Vendor VS Vendor at venice beach

Federal Judge Blocks Venice Boardwalk Lottery-Style Permit System
Supporters of the system now worry about chaos and confusion on the boardwalk
U.S. District Judge Dean D. Pregerson blocked parts of an ordinance that regulates performances and vendors on the boardwalk in Venice Beach.
The LA Times reports that the injunction, issued last week, says the lottery system for assigning permits is in violation of the 1st Amendment.
The original ordinance in 2008 required performers and vendors to obtain permits to bring their business to the boardwalk. Permits were granted through a lottery system held between Memorial Day and Nov. 1.
Pregerson handed out a 27-page ruling that, among other things, said, “there is no explanation as to why this system manages conflicting claims to limited space any more effectively than a simple first-come-first-served rule.”

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Complaints from residents and business owners that “unregulated vending affected the character, safety and economic vitality of the boardwalk” first prompted the ordinance to be passed.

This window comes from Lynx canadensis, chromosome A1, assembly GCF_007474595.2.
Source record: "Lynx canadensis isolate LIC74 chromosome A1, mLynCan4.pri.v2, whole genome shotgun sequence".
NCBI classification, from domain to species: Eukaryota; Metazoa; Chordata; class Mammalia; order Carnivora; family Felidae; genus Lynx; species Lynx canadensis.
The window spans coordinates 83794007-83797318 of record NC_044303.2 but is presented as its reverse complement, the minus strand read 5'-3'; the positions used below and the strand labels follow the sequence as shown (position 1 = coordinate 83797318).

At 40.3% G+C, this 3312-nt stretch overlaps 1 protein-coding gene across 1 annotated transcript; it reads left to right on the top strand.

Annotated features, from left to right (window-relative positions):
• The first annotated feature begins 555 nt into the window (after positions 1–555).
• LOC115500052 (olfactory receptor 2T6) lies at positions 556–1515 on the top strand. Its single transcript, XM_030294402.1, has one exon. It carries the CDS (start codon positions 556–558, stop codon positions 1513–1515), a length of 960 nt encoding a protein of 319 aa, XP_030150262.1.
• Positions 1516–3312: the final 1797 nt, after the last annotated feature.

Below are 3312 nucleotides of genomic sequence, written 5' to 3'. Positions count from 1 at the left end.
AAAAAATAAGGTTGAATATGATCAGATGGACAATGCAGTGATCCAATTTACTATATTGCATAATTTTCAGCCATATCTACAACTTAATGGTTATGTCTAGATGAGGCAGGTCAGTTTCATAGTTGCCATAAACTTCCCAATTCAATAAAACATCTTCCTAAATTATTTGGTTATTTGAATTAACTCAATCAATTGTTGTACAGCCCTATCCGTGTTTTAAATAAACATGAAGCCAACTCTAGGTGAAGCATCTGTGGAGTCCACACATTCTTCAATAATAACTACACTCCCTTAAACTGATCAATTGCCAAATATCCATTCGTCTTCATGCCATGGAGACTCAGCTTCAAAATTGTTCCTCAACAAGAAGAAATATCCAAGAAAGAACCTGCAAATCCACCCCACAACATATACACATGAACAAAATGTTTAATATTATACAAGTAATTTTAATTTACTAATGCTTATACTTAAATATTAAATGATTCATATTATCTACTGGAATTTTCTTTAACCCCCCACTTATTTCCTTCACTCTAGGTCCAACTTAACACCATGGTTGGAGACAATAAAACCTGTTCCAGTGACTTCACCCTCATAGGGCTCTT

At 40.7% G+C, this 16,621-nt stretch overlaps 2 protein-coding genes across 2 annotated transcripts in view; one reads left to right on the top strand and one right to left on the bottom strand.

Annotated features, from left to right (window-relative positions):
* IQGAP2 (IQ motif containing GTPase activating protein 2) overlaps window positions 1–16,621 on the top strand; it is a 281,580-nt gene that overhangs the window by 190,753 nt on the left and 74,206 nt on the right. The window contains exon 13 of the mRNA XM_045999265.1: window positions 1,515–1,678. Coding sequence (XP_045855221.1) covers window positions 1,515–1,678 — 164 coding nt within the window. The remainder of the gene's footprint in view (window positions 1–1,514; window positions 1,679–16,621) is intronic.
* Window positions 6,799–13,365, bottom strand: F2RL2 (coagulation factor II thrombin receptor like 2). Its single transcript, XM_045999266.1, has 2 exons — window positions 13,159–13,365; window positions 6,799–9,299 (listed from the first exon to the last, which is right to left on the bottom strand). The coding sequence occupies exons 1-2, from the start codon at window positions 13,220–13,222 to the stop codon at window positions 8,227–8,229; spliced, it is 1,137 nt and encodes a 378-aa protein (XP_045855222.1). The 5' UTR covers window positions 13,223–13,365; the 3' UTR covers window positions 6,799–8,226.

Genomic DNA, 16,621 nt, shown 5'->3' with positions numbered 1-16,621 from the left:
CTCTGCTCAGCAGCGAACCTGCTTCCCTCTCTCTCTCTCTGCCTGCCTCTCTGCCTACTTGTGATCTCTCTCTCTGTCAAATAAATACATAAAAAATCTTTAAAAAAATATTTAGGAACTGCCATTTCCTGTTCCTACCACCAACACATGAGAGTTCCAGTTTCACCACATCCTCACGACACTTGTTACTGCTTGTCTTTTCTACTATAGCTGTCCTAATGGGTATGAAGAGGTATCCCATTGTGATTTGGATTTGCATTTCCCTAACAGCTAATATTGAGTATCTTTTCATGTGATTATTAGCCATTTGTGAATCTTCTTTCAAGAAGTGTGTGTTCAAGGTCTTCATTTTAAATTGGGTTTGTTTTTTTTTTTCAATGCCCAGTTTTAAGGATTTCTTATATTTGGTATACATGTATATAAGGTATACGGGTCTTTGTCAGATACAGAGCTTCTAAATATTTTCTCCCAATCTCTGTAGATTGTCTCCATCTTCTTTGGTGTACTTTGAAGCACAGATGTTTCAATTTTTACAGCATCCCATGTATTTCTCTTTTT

David “Zuma Dogg” Saltsburg, a street performer who opposes the ordinance, says it’s wrong to pay a permit fee for free speech.
Past president of the Venice Chamber of Commerce and owner of the Venice Beach Suites & Hotel Andy Layman said that since the implementation of the lottery system, vendors selling manufactured goods have taken up space and consequently not allowed favorites such as craftsmen and entertainers space to perform.
However, some vendors support the ordinance saying that it provided organization to the boardwalk. Without it, they say, there will just be chaos with everyone clamoring for spots.
Pregerson also revoked a Los Angeles City Council rule, which prohibited use of musical instruments or amplified noise between 9 a.m. and sunset in certain areas.


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